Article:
Over at The Sun, it's time for a cigarette break, and Gus is amusing Twigg, Price, and Phelps with a journalistic war story about someone's desk telling another's to go fuck itself, which I'll bet would be funny if I had any idea who the hell he's talking about. The men all share a chuckle, and Templeton walks up. Gus asks him what he's got for him today, and Scott replies that he's got a "heartbreaker from East Side. Uh, salt-of-the-earth single mother of four dies from allergic reaction to blue crabs. Ate 'em all her life, but goes facedown. Pronounced an hour later at Hopkins, and the sister is starting a scholarship fund for the kids. Interviewed the whole family. Photos, the works." "Attaboy," says Gus. "Round it off with some medical stuff on seafood toxicity, huh?" Scott agrees, and once he's gone, Gus shakes his head. "Ever notice how a mother of four is always catchin' hell? Huh? Murder, hit-and-run, burnin' up in a house fire, swindled by bigamists." "Tough gig, mother of four," says Price, taking a drag. "Innocent bystander is worse," submits Twigg. "He's always gettin' the short end." "Not a lot of them around anymore," says Gus, grimly. "Not a lot of innocence, either, you ask me." Tim Phelps brings some levity: "You know who there's less of? Statuesque blondes. You don't read about statuesque blondes in the newspapers anymore. Buxom ones, neither." Amen, Phelps. You're goddamn right. Gus stamps out his stoag, and heads in, announcing that it's time for a "school project meeting. Mr. Whiting builds his Pulitzer." This is met with some dour chuckles from the others who are still finishing their smokes.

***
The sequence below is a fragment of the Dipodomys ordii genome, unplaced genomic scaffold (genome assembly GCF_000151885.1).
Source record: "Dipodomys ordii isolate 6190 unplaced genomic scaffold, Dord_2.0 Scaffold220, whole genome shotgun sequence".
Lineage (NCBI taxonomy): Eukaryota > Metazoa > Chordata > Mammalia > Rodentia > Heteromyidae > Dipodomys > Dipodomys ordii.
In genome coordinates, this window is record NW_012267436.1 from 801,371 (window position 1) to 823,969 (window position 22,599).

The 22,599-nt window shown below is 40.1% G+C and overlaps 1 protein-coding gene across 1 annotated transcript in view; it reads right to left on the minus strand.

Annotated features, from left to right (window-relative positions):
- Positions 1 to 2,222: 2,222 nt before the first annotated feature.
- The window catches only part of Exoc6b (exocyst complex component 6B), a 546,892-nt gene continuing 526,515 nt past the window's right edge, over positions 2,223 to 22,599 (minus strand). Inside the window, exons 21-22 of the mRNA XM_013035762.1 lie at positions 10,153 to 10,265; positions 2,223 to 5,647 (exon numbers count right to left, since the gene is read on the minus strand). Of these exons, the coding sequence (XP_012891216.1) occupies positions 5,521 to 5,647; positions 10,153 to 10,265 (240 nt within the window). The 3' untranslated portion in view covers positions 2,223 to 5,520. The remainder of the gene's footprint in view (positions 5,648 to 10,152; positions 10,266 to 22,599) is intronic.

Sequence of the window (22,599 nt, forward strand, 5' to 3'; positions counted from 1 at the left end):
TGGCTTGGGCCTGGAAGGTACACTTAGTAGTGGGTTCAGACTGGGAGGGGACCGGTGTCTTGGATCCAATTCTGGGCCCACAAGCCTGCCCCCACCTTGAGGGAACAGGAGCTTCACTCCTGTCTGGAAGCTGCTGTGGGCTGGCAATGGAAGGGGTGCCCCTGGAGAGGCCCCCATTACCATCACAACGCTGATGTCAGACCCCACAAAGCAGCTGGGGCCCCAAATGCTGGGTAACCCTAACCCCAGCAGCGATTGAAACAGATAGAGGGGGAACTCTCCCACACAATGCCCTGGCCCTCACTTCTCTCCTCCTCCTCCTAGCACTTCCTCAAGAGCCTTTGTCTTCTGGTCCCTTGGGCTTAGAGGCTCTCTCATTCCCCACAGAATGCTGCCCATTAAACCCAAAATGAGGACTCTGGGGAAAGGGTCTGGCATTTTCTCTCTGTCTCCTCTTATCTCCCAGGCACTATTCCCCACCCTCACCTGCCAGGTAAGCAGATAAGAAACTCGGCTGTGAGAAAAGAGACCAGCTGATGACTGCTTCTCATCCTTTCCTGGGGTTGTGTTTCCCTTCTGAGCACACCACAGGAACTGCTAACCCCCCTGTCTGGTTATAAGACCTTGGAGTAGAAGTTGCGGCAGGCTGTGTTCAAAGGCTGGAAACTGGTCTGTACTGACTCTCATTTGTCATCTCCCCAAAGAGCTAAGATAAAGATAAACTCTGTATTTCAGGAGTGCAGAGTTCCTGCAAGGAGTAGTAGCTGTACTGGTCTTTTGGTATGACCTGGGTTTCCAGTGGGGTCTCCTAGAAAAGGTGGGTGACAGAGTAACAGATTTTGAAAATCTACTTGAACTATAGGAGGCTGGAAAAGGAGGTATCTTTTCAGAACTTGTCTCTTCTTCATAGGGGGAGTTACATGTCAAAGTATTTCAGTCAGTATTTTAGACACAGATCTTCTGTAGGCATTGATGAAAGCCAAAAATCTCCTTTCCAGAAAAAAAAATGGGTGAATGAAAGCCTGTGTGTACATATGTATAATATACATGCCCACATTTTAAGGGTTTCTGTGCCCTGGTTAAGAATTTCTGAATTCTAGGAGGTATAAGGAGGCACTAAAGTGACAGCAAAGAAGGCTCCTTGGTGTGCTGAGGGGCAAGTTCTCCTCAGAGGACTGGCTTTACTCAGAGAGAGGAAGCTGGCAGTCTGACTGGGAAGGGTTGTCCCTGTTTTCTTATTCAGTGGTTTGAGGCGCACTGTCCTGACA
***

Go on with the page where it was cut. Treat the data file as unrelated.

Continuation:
McNulty gets off the bus at the crime scene, and Bobby Brown (who's hungrily devouring a pastry) says, "Well, now I've seen everything." McNulty wordlessly heads inside, Brown close in tow. Once they're inside, Brown asks McNulty why he didn't take a cab, and Jimmy responds that if he thought he'd ever get reimbursed for it, he would have. He goes on to explain that Homicide only has two working vehicles. "What a joke," says Brown. They both head upstairs to look at the deceased, and Brown breaks down her stats: "Sixty-seven-year-old female, mother of four, grandmother to many. Lived alone." Apparently, a neighbor called her in, because he hadn't seen her, and there appears to be no forced entry. McNulty examines the corpse, and notes that she's probably been there for a couple of days or more, judging from the bloating. Brown suspects the death was natural, but he didn't like the way the body looked with the pillow over her face. McNulty agrees that it was natural, and goes on to joke that on hungover mornings, he tends to hold the pillow over his face. "Me?" says Brown, "I just throw up once or twice, and go to work." Heh. "The Western District way," says Jimmy with a chuckle.